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Loan waiver to meet NDA's unpaid distress bill: PM
March 05, 2008 13:52 IST
Mounting a scathing attack on the Bharatiya Janata Party, Prime Minister Manmohan Singh [Images] on Wednesday said that the government's historic initiative to waive farmers' loans on an unprecedented scale was to meet the 'unpaid distress bill' left behind by the erstwhile National Democratic Alliance government.
"Doubts have been raised about the resources required for this write-off," he said, responding to the discussion on the Motion of Thanks to the President's Address to the joint session of Parliament.
Several members, including Leader of Opposition L K Advani, had asked the government from where it would provide Rs 60,000 crore towards waiver of bank loans of small and marginal farmers.
"Let me remind the Leader of the Opposition that what we have done is nothing more than picking up the unpaid distress bill which the NDA government left behind," Singh said.
Singh said it was the distress of farmers that brought the Congress-led United Progressive Alliance to office.
"This distress is a legacy of the NDA rule - a rule during which policies were anti-farmer, anti-agriculture. Low Minimum Support Prices impoverished our farmers. They needed a fresh flow of credit. The tripling of agriculture credit flow by us did not address the problem of past debt," he said.
Singh said the debt relief announced by the government is an attempt to finally remove the "burden of the NDA period from our farmers' shoulders. We are determined to end agricultural distress".
The Prime Minister, who was repeatedly interrupted by the opposition BJP, asserted, "We will not stop till we have wiped the tears from the eyes of all farmers".
"That is why our government took the historic initiative to waive farmers' loans on an unprecedented scale. A debt relief scheme of this magnitude has never been conceived or attempted before", Singh said.
"If bankruptcy is a permissible form of business outcome in industry, what is irrational about this waiver?" he asked.
"It will allow a fresh flow of institutional credit to farmers. It will clean up banks' balance sheets. It will stimulate economic activity in rural areas," Dr Singh said.
Singh said that the debt relief of Rs 60,000 crore covers all scheduled commercial banks, regional rural banks and cooperative banks.
"It covers both production and direct investment. It is not just about non-performing assets, it is also about overdues. And it will benefit about four crore farmers."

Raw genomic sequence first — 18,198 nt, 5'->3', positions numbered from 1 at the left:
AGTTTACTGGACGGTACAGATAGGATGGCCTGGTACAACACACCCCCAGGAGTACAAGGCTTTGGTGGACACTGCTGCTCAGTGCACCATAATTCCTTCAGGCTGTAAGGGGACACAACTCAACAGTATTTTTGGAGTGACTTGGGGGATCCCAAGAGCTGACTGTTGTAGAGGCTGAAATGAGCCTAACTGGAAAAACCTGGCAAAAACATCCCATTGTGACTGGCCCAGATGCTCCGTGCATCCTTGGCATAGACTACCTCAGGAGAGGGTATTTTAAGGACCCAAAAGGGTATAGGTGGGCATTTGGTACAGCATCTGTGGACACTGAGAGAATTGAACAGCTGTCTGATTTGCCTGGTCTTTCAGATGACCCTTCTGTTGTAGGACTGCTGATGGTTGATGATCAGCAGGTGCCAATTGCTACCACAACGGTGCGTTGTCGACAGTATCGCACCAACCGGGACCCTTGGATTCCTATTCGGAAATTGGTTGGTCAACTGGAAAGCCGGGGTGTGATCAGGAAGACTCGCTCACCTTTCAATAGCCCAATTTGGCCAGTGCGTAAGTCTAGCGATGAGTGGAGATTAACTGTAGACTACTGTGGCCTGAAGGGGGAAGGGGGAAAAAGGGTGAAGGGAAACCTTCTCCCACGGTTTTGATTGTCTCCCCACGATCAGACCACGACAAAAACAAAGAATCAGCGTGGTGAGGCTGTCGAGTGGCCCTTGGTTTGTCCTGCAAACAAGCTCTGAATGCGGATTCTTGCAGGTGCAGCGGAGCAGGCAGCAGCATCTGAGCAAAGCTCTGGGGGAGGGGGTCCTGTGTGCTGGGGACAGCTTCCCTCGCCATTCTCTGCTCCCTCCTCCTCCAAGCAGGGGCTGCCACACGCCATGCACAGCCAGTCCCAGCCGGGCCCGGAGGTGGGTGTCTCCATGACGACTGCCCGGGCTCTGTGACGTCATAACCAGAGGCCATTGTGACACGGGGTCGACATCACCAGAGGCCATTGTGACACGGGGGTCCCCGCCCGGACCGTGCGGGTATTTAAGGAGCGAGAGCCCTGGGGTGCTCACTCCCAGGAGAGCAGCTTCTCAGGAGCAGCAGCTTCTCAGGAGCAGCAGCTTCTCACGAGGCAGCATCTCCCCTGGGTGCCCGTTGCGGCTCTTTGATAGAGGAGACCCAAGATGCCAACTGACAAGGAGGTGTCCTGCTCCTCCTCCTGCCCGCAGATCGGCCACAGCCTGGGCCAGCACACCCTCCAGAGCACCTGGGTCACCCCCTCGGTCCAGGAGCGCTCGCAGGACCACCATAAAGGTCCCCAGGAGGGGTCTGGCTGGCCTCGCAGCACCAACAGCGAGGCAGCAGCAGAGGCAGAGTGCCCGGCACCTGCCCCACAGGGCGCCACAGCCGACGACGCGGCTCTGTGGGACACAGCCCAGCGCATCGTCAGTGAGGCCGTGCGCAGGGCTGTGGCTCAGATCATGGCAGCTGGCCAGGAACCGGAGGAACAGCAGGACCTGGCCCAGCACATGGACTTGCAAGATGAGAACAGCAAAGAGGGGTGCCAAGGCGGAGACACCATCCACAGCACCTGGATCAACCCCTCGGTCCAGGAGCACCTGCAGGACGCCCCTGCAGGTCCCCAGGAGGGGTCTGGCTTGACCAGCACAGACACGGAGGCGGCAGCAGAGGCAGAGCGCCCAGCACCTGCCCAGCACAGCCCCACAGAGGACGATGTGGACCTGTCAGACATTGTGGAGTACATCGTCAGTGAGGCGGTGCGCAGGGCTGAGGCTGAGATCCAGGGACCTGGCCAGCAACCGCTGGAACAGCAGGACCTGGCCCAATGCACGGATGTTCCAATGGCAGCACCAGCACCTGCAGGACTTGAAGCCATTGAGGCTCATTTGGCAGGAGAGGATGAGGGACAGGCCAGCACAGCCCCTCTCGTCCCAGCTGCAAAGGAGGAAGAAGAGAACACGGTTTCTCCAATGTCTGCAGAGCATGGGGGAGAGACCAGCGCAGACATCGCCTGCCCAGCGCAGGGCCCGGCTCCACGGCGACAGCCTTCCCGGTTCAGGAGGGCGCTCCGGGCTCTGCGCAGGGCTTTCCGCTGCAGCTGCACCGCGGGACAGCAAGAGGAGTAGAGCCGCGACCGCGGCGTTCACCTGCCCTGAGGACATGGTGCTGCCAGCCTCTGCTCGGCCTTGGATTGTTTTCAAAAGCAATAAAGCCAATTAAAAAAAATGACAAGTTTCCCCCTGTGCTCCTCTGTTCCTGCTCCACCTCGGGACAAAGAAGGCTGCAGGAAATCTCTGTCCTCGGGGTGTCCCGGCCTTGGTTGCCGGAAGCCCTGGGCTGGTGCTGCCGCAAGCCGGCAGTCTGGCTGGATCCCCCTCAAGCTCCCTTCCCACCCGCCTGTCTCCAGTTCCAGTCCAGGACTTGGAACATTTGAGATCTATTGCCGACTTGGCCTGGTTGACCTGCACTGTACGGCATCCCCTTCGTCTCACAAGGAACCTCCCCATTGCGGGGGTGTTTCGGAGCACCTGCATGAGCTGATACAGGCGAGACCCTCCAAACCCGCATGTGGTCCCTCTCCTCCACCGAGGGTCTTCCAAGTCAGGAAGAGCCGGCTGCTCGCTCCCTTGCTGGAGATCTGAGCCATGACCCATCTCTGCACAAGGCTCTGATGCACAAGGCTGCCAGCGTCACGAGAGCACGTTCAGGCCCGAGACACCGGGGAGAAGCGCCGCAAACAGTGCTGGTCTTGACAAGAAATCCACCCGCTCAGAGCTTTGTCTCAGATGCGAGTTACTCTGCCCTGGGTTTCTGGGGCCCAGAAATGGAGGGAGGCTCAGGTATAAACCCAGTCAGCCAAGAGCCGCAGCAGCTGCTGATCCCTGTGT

He assured the House that the debt relief would be a simple exercise and it will be completed by June end. "It will not be a long drawn affair," he said, seeking to allay apprehensions by members that complicated procedures may come in the way of relief reaching them.
Sharing the concern of members over many farmers being in the clutches of money lenders, the Prime Minister said for those who are outside the pale of institutional credit and cannot benefit from the waiver, a special programme has been started.
This programme of financial inclusion is to ensure that each and every farmer has a bank account and is able to access institutional credit. It has achieved a degree of success in some districts.
"We hope to see the same results across the country. States have to work hard to ensure that financial inclusion becomes a reality," Dr Singh told the Parliament.
Singh said the sheer size of the gesture showed the government's commitment to farmers and determination to improve their lot and see agriculture restored to its rightful place in the Indian economy.
Referring to doubts raised by members, he said the relief package would be well funded. "Whereas farmers will see the benefits of the relief package immediately, banks will be compensated as and when the loans become due. The details are being worked out. I believe that the dues to the banks - including production and investment credit - will materialise over three-four years," he said.
The government will make adequate provisions from tax and non-tax revenues over this period to fund this package. "Let there be no doubt that the banking system will not be constrained in any manner and there will be no contraction in liquidity," he said, adding, "We should not grudge farmers their due."